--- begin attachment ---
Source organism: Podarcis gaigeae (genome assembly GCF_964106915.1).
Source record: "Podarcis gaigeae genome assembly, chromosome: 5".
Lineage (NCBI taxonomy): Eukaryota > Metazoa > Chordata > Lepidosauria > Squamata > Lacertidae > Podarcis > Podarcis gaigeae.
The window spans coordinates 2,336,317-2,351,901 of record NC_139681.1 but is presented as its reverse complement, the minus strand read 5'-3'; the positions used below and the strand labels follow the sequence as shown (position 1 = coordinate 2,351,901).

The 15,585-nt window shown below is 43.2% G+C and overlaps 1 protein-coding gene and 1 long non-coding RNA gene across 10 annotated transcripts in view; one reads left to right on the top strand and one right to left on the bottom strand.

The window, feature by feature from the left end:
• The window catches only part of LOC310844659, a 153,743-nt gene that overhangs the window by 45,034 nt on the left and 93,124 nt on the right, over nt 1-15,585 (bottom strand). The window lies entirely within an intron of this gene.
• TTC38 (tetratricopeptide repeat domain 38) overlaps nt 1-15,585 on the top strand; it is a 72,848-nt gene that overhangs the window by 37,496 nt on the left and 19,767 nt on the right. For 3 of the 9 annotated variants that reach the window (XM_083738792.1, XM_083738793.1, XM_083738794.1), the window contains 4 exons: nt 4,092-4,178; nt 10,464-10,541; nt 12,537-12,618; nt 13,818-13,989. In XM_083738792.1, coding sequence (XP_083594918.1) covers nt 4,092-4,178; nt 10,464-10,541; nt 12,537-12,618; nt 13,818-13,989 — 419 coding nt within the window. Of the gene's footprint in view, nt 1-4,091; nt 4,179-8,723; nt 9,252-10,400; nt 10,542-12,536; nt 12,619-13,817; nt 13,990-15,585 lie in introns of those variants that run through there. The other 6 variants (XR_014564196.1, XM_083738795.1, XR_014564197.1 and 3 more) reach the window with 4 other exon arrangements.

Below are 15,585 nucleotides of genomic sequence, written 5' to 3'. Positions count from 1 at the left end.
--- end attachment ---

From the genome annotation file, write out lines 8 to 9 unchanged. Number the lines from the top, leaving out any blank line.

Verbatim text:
• TTC38 (tetratricopeptide repeat domain 38) overlaps nt 1-15,585 on the top strand; it is a 72,848-nt gene that overhangs the window by 37,496 nt on the left and 19,767 nt on the right. For 3 of the 9 annotated variants that reach the window (XM_083738792.1, XM_083738793.1, XM_083738794.1), the window contains 4 exons: nt 4,092-4,178; nt 10,464-10,541; nt 12,537-12,618; nt 13,818-13,989. In XM_083738792.1, coding sequence (XP_083594918.1) covers nt 4,092-4,178; nt 10,464-10,541; nt 12,537-12,618; nt 13,818-13,989 — 419 coding nt within the window. Of the gene's footprint in view, nt 1-4,091; nt 4,179-8,723; nt 9,252-10,400; nt 10,542-12,536; nt 12,619-13,817; nt 13,990-15,585 lie in introns of those variants that run through there. The other 6 variants (XR_014564196.1, XM_083738795.1, XR_014564197.1 and 3 more) reach the window with 4 other exon arrangements.

Below are 15,585 nucleotides of genomic sequence, written 5' to 3'. Positions count from 1 at the left end.